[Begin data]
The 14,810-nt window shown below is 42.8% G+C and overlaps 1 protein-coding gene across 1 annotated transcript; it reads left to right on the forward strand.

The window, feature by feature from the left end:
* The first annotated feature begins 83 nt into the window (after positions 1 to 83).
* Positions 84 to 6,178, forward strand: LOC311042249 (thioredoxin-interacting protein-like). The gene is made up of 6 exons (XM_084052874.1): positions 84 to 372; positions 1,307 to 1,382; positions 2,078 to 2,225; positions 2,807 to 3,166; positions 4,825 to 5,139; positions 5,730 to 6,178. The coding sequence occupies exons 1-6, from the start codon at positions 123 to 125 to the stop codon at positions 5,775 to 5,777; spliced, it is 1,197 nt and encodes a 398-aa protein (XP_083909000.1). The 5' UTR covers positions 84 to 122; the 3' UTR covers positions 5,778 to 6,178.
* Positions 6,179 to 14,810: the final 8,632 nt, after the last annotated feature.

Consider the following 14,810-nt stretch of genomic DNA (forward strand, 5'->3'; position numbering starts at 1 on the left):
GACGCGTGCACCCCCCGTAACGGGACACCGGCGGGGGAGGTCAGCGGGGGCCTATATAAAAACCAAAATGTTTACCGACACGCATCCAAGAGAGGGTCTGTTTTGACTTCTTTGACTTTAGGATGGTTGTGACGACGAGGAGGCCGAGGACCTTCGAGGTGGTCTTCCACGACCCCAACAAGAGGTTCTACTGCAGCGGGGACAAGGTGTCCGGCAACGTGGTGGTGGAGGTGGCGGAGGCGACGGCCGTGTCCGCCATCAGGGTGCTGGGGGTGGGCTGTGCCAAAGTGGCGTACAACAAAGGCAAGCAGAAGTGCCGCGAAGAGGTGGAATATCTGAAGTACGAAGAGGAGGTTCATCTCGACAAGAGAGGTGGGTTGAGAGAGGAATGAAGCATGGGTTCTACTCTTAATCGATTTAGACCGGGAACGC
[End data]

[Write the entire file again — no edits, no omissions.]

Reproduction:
The 14,810-nt window shown below is 42.8% G+C and overlaps 1 protein-coding gene across 1 annotated transcript; it reads left to right on the forward strand.

The window, feature by feature from the left end:
* The first annotated feature begins 83 nt into the window (after positions 1 to 83).
* Positions 84 to 6,178, forward strand: LOC311042249 (thioredoxin-interacting protein-like). The gene is made up of 6 exons (XM_084052874.1): positions 84 to 372; positions 1,307 to 1,382; positions 2,078 to 2,225; positions 2,807 to 3,166; positions 4,825 to 5,139; positions 5,730 to 6,178. The coding sequence occupies exons 1-6, from the start codon at positions 123 to 125 to the stop codon at positions 5,775 to 5,777; spliced, it is 1,197 nt and encodes a 398-aa protein (XP_083909000.1). The 5' UTR covers positions 84 to 122; the 3' UTR covers positions 5,778 to 6,178.
* Positions 6,179 to 14,810: the final 8,632 nt, after the last annotated feature.

Consider the following 14,810-nt stretch of genomic DNA (forward strand, 5'->3'; position numbering starts at 1 on the left):
GACGCGTGCACCCCCCGTAACGGGACACCGGCGGGGGAGGTCAGCGGGGGCCTATATAAAAACCAAAATGTTTACCGACACGCATCCAAGAGAGGGTCTGTTTTGACTTCTTTGACTTTAGGATGGTTGTGACGACGAGGAGGCCGAGGACCTTCGAGGTGGTCTTCCACGACCCCAACAAGAGGTTCTACTGCAGCGGGGACAAGGTGTCCGGCAACGTGGTGGTGGAGGTGGCGGAGGCGACGGCCGTGTCCGCCATCAGGGTGCTGGGGGTGGGCTGTGCCAAAGTGGCGTACAACAAAGGCAAGCAGAAGTGCCGCGAAGAGGTGGAATATCTGAAGTACGAAGAGGAGGTTCATCTCGACAAGAGAGGTGGGTTGAGAGAGGAATGAAGCATGGGTTCTACTCTTAATCGATTTAGACCGGGAACGC